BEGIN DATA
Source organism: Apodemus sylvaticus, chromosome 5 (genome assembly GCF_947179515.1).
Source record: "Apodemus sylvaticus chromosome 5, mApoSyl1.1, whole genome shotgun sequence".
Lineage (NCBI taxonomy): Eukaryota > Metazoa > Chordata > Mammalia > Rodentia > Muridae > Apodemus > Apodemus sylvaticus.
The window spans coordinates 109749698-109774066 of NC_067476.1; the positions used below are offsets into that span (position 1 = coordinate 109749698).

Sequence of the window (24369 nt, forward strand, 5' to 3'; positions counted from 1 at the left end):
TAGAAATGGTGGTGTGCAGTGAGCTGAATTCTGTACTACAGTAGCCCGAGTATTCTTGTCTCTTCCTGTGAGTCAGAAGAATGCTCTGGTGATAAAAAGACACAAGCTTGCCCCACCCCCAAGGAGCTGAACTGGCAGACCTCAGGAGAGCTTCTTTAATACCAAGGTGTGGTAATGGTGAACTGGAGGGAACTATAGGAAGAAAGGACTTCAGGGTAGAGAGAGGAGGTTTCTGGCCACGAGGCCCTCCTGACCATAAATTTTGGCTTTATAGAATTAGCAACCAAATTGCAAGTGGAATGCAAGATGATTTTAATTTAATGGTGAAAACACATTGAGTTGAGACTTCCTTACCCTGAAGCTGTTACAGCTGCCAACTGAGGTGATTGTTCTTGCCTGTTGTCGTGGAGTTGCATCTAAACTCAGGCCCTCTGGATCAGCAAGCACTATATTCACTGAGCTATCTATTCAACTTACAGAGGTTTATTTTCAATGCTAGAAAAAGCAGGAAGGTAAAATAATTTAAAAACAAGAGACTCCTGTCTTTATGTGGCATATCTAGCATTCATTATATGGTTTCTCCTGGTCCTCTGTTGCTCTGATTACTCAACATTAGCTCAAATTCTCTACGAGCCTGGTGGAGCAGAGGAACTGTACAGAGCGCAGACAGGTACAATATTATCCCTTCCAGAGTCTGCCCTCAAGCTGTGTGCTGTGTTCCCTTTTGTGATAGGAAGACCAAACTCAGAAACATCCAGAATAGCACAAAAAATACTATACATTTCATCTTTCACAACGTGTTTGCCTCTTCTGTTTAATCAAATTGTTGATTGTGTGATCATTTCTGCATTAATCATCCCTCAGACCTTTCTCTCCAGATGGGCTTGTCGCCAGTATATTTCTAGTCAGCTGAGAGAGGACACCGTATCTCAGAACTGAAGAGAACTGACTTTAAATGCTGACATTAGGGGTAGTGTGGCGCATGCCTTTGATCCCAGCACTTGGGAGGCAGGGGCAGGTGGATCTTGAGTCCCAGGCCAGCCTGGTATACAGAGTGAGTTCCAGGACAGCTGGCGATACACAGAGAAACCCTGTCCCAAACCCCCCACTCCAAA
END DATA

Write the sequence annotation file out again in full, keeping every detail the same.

Source organism: Apodemus sylvaticus, chromosome 5 (genome assembly GCF_947179515.1).
Source record: "Apodemus sylvaticus chromosome 5, mApoSyl1.1, whole genome shotgun sequence".
Lineage (NCBI taxonomy): Eukaryota > Metazoa > Chordata > Mammalia > Rodentia > Muridae > Apodemus > Apodemus sylvaticus.
The window spans coordinates 109749698-109774066 of NC_067476.1; the positions used below are offsets into that span (position 1 = coordinate 109749698).

Sequence of the window (24369 nt, forward strand, 5' to 3'; positions counted from 1 at the left end):
TAGAAATGGTGGTGTGCAGTGAGCTGAATTCTGTACTACAGTAGCCCGAGTATTCTTGTCTCTTCCTGTGAGTCAGAAGAATGCTCTGGTGATAAAAAGACACAAGCTTGCCCCACCCCCAAGGAGCTGAACTGGCAGACCTCAGGAGAGCTTCTTTAATACCAAGGTGTGGTAATGGTGAACTGGAGGGAACTATAGGAAGAAAGGACTTCAGGGTAGAGAGAGGAGGTTTCTGGCCACGAGGCCCTCCTGACCATAAATTTTGGCTTTATAGAATTAGCAACCAAATTGCAAGTGGAATGCAAGATGATTTTAATTTAATGGTGAAAACACATTGAGTTGAGACTTCCTTACCCTGAAGCTGTTACAGCTGCCAACTGAGGTGATTGTTCTTGCCTGTTGTCGTGGAGTTGCATCTAAACTCAGGCCCTCTGGATCAGCAAGCACTATATTCACTGAGCTATCTATTCAACTTACAGAGGTTTATTTTCAATGCTAGAAAAAGCAGGAAGGTAAAATAATTTAAAAACAAGAGACTCCTGTCTTTATGTGGCATATCTAGCATTCATTATATGGTTTCTCCTGGTCCTCTGTTGCTCTGATTACTCAACATTAGCTCAAATTCTCTACGAGCCTGGTGGAGCAGAGGAACTGTACAGAGCGCAGACAGGTACAATATTATCCCTTCCAGAGTCTGCCCTCAAGCTGTGTGCTGTGTTCCCTTTTGTGATAGGAAGACCAAACTCAGAAACATCCAGAATAGCACAAAAAATACTATACATTTCATCTTTCACAACGTGTTTGCCTCTTCTGTTTAATCAAATTGTTGATTGTGTGATCATTTCTGCATTAATCATCCCTCAGACCTTTCTCTCCAGATGGGCTTGTCGCCAGTATATTTCTAGTCAGCTGAGAGAGGACACCGTATCTCAGAACTGAAGAGAACTGACTTTAAATGCTGACATTAGGGGTAGTGTGGCGCATGCCTTTGATCCCAGCACTTGGGAGGCAGGGGCAGGTGGATCTTGAGTCCCAGGCCAGCCTGGTATACAGAGTGAGTTCCAGGACAGCTGGCGATACACAGAGAAACCCTGTCCCAAACCCCCCACTCCAAA